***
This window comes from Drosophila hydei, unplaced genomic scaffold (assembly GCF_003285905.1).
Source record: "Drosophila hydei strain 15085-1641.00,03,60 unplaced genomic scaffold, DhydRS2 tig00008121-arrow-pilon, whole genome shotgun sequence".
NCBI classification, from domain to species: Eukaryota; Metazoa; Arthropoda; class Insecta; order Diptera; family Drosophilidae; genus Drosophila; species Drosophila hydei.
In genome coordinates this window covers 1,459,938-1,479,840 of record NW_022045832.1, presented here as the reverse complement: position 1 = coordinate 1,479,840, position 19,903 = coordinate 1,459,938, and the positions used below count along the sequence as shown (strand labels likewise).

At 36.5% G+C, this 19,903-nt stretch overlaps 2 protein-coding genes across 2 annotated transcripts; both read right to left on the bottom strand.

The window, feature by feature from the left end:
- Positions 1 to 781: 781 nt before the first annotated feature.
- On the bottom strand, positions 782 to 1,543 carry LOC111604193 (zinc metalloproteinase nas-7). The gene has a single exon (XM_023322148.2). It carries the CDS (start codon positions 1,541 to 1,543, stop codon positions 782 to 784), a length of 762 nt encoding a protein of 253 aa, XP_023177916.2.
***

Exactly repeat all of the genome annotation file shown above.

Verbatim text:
This window comes from Drosophila hydei, unplaced genomic scaffold (assembly GCF_003285905.1).
Source record: "Drosophila hydei strain 15085-1641.00,03,60 unplaced genomic scaffold, DhydRS2 tig00008121-arrow-pilon, whole genome shotgun sequence".
NCBI classification, from domain to species: Eukaryota; Metazoa; Arthropoda; class Insecta; order Diptera; family Drosophilidae; genus Drosophila; species Drosophila hydei.
In genome coordinates this window covers 1,459,938-1,479,840 of record NW_022045832.1, presented here as the reverse complement: position 1 = coordinate 1,479,840, position 19,903 = coordinate 1,459,938, and the positions used below count along the sequence as shown (strand labels likewise).

At 36.5% G+C, this 19,903-nt stretch overlaps 2 protein-coding genes across 2 annotated transcripts; both read right to left on the bottom strand.

The window, feature by feature from the left end:
- Positions 1 to 781: 781 nt before the first annotated feature.
- On the bottom strand, positions 782 to 1,543 carry LOC111604193 (zinc metalloproteinase nas-7). The gene has a single exon (XM_023322148.2). It carries the CDS (start codon positions 1,541 to 1,543, stop codon positions 782 to 784), a length of 762 nt encoding a protein of 253 aa, XP_023177916.2.